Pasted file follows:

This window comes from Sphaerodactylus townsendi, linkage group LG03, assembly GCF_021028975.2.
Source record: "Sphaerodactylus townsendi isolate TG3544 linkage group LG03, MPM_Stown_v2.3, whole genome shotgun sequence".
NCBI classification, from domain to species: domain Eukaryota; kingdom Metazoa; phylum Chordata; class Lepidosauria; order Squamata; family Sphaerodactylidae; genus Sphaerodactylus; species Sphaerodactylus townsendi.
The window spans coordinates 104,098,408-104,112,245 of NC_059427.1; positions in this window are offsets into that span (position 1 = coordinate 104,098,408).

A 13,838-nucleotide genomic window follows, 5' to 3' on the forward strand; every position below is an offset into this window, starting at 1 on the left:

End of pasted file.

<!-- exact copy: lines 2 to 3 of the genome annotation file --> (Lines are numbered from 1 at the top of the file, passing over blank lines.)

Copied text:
Source record: "Sphaerodactylus townsendi isolate TG3544 linkage group LG03, MPM_Stown_v2.3, whole genome shotgun sequence".
NCBI classification, from domain to species: domain Eukaryota; kingdom Metazoa; phylum Chordata; class Lepidosauria; order Squamata; family Sphaerodactylidae; genus Sphaerodactylus; species Sphaerodactylus townsendi.